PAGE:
Another way to increase your influence in Brussels is to pay lobby consultancies to secure access to decision-makers and increase the spread of your messages. Logos, a global public affairs agency, lists Yara as a client that engaged their services for up to €100,000 in 2017.
And the power of the media should not be underestimated; a growing influence tool in the Brussels Bubble is to sponsor the media by paying for promoted content. EURACTIV’s The Brief, powered by Yara from June 2018 contains a message promoting the company’s so-called solution to reducing air pollution from ammonia emissions. The fertilizer industry is a huge contributor to the problem, but Yara’s proposal, presented in a paid-for video hosted by EURACTIV, focuses on using the ‘right’ fertilizer mix, rather than less of it. Nine months later EURACTIV featured another promoted content video by Yara, pushing the same message as part of its new #HealthyPlantHealthyPlanet campaign in favour of fossil gas-based fertilizers.
Yara and its network of lobby groups are promoting the increased use of fossil fuels, particularly fracked gas, and selling their poisonous business as a solution for the climate and agricultural crisis. Their message has been echoed by decision-makers throughout Europe.
If we want policies that tackle the climate crisis, the companies that are causing the problem should be kept well away from the decision-making process. This is a fundamental problem in the EU, where regulators see industry as a partner rather than as an entity to be kept at arm’s length. It is time for a truly fossil fuel free politics!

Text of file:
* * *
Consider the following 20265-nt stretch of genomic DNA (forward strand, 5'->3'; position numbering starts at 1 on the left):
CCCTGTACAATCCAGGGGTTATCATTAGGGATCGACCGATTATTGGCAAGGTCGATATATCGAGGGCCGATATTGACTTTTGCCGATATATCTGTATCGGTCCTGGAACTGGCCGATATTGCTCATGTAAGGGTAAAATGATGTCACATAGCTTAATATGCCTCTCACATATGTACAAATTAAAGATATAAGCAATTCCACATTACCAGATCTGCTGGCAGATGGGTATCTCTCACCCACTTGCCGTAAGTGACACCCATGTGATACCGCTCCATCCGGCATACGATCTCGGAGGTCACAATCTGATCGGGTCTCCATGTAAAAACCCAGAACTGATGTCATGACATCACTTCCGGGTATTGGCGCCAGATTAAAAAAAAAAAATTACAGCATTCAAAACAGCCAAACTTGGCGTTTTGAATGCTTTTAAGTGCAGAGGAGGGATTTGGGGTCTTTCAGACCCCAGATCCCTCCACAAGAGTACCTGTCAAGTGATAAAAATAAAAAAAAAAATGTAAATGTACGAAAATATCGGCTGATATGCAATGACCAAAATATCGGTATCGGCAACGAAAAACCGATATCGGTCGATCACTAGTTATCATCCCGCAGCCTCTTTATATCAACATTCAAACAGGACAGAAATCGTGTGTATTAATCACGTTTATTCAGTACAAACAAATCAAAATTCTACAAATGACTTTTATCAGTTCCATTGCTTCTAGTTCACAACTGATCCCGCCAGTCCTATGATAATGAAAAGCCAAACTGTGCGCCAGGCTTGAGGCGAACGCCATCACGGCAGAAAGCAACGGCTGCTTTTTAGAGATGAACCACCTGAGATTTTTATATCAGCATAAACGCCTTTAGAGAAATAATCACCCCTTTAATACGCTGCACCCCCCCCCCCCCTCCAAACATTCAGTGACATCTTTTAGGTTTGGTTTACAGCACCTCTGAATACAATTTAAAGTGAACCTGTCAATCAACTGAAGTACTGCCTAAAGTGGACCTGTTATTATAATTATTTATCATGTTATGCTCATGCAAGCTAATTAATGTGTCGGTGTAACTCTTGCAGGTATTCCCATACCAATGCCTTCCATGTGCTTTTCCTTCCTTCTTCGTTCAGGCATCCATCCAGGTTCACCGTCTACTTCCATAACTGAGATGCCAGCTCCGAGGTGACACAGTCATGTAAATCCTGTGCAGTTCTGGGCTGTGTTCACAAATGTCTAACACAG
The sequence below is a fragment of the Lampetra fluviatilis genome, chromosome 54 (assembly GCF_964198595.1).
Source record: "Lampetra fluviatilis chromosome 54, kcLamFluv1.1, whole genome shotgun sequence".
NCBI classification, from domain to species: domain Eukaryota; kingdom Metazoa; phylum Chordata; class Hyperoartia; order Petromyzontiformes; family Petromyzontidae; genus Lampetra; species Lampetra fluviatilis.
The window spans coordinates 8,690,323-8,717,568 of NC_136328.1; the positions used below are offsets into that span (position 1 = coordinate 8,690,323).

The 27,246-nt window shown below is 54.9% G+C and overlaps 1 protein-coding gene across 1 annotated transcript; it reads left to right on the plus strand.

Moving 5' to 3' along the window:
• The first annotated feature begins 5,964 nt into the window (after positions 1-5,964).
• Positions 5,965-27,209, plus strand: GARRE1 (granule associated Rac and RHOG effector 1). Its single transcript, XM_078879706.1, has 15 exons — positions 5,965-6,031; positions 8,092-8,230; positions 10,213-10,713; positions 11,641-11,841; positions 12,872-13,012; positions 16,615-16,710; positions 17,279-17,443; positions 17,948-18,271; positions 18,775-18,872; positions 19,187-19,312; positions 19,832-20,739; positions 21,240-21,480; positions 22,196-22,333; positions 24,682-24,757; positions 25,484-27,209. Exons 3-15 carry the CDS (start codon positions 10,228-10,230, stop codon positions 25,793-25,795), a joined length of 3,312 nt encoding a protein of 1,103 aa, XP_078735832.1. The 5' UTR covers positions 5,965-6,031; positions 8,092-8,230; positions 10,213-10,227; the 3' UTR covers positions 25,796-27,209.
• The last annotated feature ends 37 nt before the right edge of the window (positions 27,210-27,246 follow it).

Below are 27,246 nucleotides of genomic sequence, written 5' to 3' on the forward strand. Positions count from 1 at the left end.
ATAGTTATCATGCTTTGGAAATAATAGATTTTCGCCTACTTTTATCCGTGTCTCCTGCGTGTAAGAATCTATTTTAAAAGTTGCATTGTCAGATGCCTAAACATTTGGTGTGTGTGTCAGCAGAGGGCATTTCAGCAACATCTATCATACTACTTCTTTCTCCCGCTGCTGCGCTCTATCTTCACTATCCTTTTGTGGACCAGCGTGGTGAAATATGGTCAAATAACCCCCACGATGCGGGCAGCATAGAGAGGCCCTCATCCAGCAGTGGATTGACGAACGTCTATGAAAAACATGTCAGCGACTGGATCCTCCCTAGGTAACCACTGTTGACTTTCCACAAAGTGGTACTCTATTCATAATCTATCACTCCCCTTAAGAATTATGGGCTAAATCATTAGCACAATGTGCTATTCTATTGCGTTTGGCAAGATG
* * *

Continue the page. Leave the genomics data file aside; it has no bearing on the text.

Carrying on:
i The article uses the highest bracket for declared spending. All data used is from the most recent lobbying declarations in the EU Transparency Register. The article also uses the overall number of lobbyists declared, rather than the full-time equivalent, which is also listed in the register.
ii For 2010 Yara declared up to €100,000; for 2011 up to €150,000; for 2012 they increased to up to €600,000; for 2013 they had a record of up to €7,500,000 (which in the light of other years seems to be a mistake); for 2014, 2015 and 2016 up to €799,999 each year; for 2017 up to €599,999; and for 2018 up to €499,999.
iii The exact amount is €16,664,491. Of course, groups like CEFIC lobby on other issues beyond fertilizers, but the data they provide makes it impossible to disaggregate spending on fertilizer issues compared to other topics. The list of meetings refers to those held since November 2014 with Commissioners, their cabinet members or Directors General at the European Commission (from information published by the Commission). However, this number doesn’t include the myriad of informal get-togethers and formal meetings with lower-rank officials that carry a big weight in policy making, as the European Commission does not publish information on those.
iv Attempts are currently being made to revive these Transatlantic Trade and Investment Partnership (TTIP) talks. See https://corporateeurope.org/en/international-trade/2019/02/ttip-reloaded-big-business-calls-shots-new-eu-us-trade-talks